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Friday Evening Sculpture – with Brandt Junceau

Spring 2019

Course Description

Some of us consider the head the basic unit of sculpture. It’s the one piece of the body that can
stand in for the rest, and, in the Western tradition, the head alone may be taken for a likeness of the
whole person. How did Rodin do it? And what did he get from Carpeaux, Houdon and the
Romans?

This class is basic. We make a life-size head in clay, from a model. It will be fireable. You’ll have a
terra cotta, and we’ll discuss how raw terra cottas can be finished and mounted. The technique is
nuts and bolts, as basic as possible. Taking the measure of the model by eye, calipers, and
comparison. The head is a big place. Without basic arithmetic, you can get lost in there. Rodin,
famously, stuck to the arithmetic, and he was fast. Not so artsy, very effective. While we’re working,
I’ll tell a few stories, and week by week bring in pictures. We are dealing the head “as seen,” but
as seen in the western tradition of naturalism. We’ll talk about what our naturalism is, and isn’t. We
learn to “make an eye,” but there are as many naturalisms and as many eyes as times, places and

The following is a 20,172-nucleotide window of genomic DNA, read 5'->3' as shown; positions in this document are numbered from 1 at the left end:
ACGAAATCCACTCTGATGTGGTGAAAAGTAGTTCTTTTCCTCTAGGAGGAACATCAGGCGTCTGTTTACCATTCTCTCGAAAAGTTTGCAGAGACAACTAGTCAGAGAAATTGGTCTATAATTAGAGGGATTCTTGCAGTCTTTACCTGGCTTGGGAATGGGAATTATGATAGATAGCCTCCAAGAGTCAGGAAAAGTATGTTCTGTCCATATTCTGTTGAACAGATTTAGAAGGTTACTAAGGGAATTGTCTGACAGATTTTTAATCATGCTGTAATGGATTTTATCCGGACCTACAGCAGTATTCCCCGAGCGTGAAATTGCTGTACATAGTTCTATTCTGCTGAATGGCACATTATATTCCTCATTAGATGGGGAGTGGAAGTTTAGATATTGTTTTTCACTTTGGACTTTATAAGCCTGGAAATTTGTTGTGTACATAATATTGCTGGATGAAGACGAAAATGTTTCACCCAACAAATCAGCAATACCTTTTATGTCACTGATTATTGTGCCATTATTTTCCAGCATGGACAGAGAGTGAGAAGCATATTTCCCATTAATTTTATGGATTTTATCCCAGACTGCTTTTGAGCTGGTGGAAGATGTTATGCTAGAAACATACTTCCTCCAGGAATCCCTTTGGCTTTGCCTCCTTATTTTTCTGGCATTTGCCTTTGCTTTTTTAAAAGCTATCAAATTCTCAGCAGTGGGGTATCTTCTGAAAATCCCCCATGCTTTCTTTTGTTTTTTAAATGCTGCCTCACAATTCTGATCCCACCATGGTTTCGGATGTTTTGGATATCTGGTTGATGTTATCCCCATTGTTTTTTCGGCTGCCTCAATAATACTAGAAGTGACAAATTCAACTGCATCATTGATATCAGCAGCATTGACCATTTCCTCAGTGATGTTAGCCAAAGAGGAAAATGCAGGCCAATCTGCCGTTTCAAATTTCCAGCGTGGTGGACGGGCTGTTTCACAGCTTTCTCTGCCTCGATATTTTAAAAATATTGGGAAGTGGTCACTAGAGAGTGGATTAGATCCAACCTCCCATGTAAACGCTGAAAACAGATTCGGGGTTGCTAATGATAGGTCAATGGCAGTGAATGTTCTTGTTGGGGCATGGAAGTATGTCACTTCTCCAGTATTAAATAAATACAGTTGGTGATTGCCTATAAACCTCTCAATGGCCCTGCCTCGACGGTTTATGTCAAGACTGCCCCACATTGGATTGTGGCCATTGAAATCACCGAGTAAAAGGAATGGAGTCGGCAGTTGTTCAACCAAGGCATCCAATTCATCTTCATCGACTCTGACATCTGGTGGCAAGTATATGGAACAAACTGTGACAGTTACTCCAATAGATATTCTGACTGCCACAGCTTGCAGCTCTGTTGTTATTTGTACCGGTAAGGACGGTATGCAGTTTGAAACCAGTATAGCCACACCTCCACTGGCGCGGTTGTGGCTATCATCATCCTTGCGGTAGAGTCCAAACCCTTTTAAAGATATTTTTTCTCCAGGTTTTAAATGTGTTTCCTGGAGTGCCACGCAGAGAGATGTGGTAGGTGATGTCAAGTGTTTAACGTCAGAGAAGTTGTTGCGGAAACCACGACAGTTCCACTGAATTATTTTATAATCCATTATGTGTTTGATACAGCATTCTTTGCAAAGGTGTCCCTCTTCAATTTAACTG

artists. We’ll demonstrate the Houdon and the Rodin eye. We’ll look at many eyes, more than one
mouth and more than one idea of character, attitude, and “life.”

The takeaway is your first run-through, mapping the head face-front and profile, making features
that look right, and getting to a point of life-likeness. We do not copy the model. We get the
geometry right, things in their places, and then comes a glimpse of likeness, like recognizing
someone in the street; ah, that’s him. The glimpse is enough. That glimpse is the target. Always
has been. It might be rough. Having got it once, you have the touchstone for any head you try
hereafter.

 

Course Syllabus

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